Too much too young

Yasmin is 15 years old and goes to a comprehensive school. Her dream, however, is to go to the private school up the road. She worries that attending a state school is having a detrimental effect on her chances for success in later life.

Yasmin might have a point.

According to The Sutton Trust, the number of students from fee-paying schools admitted to the top 10 universities increased over a four year period and forty-two per cent of the UK's top scientists and scholars were privately educated.

Furthermore, rather than reducing disadvantage and promoting social mobility, it seems the current university system remains inaccessible to young people from less privileged backgrounds.

Launching the pithily titled Higher ambitions - the future of universities in a knowledge economy this week, Lord Mandelson argued that the education system needs to change to ensure the removal of financial and class-based barriers to academic success.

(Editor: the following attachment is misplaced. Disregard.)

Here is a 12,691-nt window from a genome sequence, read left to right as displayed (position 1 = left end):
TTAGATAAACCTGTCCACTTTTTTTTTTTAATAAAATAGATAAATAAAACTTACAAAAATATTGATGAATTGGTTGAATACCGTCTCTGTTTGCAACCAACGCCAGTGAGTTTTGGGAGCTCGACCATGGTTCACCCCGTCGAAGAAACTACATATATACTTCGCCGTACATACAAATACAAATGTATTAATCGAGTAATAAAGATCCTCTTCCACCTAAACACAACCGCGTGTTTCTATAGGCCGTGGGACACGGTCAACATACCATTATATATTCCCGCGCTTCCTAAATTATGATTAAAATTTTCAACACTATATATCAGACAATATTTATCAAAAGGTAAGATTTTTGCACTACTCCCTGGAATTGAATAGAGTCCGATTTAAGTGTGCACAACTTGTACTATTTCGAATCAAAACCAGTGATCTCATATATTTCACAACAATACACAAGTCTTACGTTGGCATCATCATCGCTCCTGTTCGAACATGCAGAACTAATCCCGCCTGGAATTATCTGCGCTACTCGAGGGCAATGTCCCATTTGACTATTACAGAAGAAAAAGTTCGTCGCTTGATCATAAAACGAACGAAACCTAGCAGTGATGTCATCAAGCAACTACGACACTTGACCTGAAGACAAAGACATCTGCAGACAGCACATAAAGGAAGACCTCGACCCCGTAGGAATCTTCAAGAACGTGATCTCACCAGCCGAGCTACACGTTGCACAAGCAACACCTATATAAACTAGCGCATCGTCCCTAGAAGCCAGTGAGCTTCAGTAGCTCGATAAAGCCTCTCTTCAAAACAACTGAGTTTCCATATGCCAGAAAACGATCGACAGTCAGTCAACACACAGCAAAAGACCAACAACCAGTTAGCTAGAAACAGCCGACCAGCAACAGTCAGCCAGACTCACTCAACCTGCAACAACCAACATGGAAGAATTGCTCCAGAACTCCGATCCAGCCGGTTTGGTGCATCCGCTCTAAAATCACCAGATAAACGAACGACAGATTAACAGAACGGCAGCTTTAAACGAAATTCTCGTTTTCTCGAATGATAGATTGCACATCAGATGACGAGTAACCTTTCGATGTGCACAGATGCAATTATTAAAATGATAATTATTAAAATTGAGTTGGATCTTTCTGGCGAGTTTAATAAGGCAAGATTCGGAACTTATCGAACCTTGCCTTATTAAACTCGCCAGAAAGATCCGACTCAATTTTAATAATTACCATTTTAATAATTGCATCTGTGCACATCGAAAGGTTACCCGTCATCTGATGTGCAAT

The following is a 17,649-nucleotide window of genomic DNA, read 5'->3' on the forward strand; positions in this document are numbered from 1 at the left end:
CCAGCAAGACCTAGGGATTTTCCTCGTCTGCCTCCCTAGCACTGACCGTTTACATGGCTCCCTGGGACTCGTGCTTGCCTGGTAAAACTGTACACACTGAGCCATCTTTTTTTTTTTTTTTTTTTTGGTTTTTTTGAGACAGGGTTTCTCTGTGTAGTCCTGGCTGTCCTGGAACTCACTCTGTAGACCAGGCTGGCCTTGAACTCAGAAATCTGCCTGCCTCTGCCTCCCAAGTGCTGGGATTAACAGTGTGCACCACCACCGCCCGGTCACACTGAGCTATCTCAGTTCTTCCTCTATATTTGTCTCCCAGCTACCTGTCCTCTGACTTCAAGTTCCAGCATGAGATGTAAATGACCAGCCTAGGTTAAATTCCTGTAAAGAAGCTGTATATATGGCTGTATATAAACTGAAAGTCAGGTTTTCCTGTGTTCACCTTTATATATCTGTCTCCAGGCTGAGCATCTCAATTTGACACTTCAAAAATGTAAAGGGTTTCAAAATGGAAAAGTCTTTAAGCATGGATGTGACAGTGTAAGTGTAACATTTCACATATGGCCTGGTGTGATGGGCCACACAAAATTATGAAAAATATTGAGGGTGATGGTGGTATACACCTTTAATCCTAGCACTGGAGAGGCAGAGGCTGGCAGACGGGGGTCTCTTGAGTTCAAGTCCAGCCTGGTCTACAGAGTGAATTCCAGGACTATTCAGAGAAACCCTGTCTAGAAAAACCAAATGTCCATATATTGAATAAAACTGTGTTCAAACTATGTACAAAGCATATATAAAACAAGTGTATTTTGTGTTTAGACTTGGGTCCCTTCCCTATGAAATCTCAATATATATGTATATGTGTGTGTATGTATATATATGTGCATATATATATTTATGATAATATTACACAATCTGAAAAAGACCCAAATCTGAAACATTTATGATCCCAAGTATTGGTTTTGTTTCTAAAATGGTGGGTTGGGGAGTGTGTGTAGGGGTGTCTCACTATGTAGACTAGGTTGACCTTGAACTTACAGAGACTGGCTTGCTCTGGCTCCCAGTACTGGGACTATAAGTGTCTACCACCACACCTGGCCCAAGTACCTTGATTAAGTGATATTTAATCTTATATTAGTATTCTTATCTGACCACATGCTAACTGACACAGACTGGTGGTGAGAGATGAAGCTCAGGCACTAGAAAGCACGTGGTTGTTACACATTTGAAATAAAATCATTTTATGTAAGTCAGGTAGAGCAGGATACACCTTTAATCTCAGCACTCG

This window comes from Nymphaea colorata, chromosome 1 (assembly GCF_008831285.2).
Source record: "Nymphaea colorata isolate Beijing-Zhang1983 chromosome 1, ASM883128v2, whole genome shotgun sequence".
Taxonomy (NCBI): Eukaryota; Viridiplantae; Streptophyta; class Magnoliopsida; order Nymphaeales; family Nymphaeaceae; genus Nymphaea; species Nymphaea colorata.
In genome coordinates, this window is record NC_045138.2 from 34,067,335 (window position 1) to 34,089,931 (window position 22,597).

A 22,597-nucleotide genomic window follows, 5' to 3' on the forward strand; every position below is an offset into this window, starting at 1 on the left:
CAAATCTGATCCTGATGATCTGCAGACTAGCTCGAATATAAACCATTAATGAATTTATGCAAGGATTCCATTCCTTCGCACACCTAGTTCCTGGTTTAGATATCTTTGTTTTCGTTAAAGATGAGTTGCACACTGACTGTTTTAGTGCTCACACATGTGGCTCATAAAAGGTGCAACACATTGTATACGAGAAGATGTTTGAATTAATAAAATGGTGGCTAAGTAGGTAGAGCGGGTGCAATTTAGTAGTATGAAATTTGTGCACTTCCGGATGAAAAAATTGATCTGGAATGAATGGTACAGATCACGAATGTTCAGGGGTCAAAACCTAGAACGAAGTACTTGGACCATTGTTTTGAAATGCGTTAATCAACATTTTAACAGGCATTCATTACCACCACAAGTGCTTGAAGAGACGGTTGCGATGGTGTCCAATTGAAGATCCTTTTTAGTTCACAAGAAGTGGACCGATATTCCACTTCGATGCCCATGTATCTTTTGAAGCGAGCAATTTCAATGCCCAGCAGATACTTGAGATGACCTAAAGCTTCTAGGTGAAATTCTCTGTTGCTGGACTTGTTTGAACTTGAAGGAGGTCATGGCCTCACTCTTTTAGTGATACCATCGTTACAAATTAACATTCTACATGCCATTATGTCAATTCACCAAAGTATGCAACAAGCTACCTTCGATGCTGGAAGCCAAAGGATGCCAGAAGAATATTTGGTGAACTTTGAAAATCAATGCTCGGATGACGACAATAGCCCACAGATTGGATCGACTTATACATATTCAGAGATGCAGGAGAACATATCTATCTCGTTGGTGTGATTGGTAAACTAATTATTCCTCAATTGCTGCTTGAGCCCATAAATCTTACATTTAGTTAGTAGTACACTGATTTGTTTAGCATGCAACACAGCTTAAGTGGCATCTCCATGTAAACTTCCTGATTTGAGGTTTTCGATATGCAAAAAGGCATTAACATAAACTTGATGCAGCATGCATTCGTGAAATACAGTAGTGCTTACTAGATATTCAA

As one might expect, he faces opposition from educational professionals who claim he's intent on commercialising education and turning students into consumers - with an increased focus on choice and value for money.

In an attempt to make education more relevant, have we lost sight of the real value of education? Has the financial potential of higher education taken precedence over the more altruistic need to inspire, challenge and expand the minds of young people? Do we really want a generation of teenagers who can plug seamlessly into the economy, or do we also want young people who embody a rich diversity of knowledge - artistic, philosophical and spiritual?

By incorporating education into the market, we're almost certainly going to make more money, but are we going to help Yasmin by giving her the best possible education?